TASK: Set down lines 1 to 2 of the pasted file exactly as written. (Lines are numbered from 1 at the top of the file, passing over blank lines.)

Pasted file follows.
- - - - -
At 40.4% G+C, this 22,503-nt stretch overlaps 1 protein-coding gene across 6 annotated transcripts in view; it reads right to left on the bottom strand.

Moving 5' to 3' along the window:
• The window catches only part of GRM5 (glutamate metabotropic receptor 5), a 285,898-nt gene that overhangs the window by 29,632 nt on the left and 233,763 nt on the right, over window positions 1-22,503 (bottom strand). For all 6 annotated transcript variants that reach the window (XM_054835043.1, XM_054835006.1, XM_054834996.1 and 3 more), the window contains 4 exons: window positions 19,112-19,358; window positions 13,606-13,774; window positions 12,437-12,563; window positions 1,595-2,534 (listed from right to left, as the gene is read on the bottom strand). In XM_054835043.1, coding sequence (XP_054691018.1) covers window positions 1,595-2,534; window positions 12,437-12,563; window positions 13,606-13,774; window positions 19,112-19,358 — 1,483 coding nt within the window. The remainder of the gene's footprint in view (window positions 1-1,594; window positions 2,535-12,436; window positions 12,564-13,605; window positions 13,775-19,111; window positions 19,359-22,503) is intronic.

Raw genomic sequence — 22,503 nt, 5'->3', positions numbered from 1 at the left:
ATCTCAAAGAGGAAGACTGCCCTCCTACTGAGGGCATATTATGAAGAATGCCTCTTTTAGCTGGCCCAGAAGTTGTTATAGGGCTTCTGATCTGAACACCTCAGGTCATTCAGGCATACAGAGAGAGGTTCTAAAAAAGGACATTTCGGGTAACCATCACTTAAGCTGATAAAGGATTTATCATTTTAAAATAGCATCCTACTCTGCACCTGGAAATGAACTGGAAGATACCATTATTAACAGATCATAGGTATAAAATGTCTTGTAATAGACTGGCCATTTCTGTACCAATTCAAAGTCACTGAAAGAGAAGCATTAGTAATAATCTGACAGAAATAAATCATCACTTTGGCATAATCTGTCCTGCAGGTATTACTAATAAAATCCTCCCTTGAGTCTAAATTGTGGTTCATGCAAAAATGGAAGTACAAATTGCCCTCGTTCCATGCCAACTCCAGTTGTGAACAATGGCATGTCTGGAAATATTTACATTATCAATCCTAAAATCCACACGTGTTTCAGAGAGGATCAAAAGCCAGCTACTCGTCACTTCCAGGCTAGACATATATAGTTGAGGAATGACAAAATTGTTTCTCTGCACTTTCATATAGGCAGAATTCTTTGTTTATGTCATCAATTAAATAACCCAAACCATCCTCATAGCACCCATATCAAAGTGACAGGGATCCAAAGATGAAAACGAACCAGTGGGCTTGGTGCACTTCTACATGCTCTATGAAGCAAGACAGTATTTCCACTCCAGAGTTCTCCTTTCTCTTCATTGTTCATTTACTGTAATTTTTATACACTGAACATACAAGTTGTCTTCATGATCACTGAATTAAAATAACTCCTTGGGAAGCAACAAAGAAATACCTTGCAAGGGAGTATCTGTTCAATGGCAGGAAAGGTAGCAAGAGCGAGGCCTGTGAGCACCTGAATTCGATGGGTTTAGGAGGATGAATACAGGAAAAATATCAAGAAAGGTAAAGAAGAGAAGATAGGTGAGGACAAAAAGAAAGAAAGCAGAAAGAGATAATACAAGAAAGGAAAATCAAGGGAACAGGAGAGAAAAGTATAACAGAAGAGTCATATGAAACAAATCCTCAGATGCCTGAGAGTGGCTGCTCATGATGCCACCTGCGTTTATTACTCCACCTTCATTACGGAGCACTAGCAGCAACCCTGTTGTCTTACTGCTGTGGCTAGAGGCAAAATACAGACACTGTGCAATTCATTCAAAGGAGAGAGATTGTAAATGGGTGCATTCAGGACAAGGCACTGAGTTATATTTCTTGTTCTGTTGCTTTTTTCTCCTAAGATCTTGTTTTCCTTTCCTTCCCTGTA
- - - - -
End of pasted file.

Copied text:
At 40.4% G+C, this 22,503-nt stretch overlaps 1 protein-coding gene across 6 annotated transcripts in view; it reads right to left on the bottom strand.

Moving 5' to 3' along the window: